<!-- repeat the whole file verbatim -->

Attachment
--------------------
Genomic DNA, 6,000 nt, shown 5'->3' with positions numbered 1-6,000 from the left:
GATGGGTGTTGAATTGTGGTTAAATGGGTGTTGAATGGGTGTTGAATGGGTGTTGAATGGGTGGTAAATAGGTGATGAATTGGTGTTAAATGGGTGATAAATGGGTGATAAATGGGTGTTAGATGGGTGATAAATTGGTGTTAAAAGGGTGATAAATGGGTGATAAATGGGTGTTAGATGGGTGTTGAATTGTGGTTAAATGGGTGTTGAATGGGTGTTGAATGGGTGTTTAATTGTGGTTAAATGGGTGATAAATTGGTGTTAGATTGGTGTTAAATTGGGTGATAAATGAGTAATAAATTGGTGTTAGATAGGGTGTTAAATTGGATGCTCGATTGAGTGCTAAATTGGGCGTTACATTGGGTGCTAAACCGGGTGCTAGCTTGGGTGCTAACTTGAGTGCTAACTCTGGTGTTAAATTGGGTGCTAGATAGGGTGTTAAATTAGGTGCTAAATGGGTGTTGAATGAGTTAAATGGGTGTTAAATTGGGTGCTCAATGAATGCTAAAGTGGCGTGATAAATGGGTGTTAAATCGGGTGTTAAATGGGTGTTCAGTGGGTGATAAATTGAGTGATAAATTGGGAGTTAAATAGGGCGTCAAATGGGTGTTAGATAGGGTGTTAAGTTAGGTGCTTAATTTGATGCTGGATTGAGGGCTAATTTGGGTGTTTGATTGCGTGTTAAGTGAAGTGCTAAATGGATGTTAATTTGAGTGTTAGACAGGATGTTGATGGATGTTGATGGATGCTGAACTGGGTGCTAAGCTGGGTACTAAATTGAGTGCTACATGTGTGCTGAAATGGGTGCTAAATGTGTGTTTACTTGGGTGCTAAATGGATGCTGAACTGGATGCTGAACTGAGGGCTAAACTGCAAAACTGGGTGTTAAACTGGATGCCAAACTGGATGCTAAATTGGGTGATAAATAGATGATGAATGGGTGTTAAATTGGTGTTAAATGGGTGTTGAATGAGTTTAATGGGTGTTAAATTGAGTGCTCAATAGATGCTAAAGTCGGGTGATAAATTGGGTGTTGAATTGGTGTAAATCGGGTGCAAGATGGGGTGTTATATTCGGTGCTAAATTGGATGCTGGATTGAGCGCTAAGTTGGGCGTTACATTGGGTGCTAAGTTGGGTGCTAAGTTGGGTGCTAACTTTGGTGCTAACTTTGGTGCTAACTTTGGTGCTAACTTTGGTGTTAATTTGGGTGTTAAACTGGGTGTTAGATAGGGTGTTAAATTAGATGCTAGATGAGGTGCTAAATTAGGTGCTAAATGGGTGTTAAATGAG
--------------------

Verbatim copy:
Genomic DNA, 6,000 nt, shown 5'->3' with positions numbered 1-6,000 from the left:
GATGGGTGTTGAATTGTGGTTAAATGGGTGTTGAATGGGTGTTGAATGGGTGTTGAATGGGTGGTAAATAGGTGATGAATTGGTGTTAAATGGGTGATAAATGGGTGATAAATGGGTGTTAGATGGGTGATAAATTGGTGTTAAAAGGGTGATAAATGGGTGATAAATGGGTGTTAGATGGGTGTTGAATTGTGGTTAAATGGGTGTTGAATGGGTGTTGAATGGGTGTTTAATTGTGGTTAAATGGGTGATAAATTGGTGTTAGATTGGTGTTAAATTGGGTGATAAATGAGTAATAAATTGGTGTTAGATAGGGTGTTAAATTGGATGCTCGATTGAGTGCTAAATTGGGCGTTACATTGGGTGCTAAACCGGGTGCTAGCTTGGGTGCTAACTTGAGTGCTAACTCTGGTGTTAAATTGGGTGCTAGATAGGGTGTTAAATTAGGTGCTAAATGGGTGTTGAATGAGTTAAATGGGTGTTAAATTGGGTGCTCAATGAATGCTAAAGTGGCGTGATAAATGGGTGTTAAATCGGGTGTTAAATGGGTGTTCAGTGGGTGATAAATTGAGTGATAAATTGGGAGTTAAATAGGGCGTCAAATGGGTGTTAGATAGGGTGTTAAGTTAGGTGCTTAATTTGATGCTGGATTGAGGGCTAATTTGGGTGTTTGATTGCGTGTTAAGTGAAGTGCTAAATGGATGTTAATTTGAGTGTTAGACAGGATGTTGATGGATGTTGATGGATGCTGAACTGGGTGCTAAGCTGGGTACTAAATTGAGTGCTACATGTGTGCTGAAATGGGTGCTAAATGTGTGTTTACTTGGGTGCTAAATGGATGCTGAACTGGATGCTGAACTGAGGGCTAAACTGCAAAACTGGGTGTTAAACTGGATGCCAAACTGGATGCTAAATTGGGTGATAAATAGATGATGAATGGGTGTTAAATTGGTGTTAAATGGGTGTTGAATGAGTTTAATGGGTGTTAAATTGAGTGCTCAATAGATGCTAAAGTCGGGTGATAAATTGGGTGTTGAATTGGTGTAAATCGGGTGCAAGATGGGGTGTTATATTCGGTGCTAAATTGGATGCTGGATTGAGCGCTAAGTTGGGCGTTACATTGGGTGCTAAGTTGGGTGCTAAGTTGGGTGCTAACTTTGGTGCTAACTTTGGTGCTAACTTTGGTGCTAACTTTGGTGTTAATTTGGGTGTTAAACTGGGTGTTAGATAGGGTGTTAAATTAGATGCTAGATGAGGTGCTAAATTAGGTGCTAAATGGGTGTTAAATGAG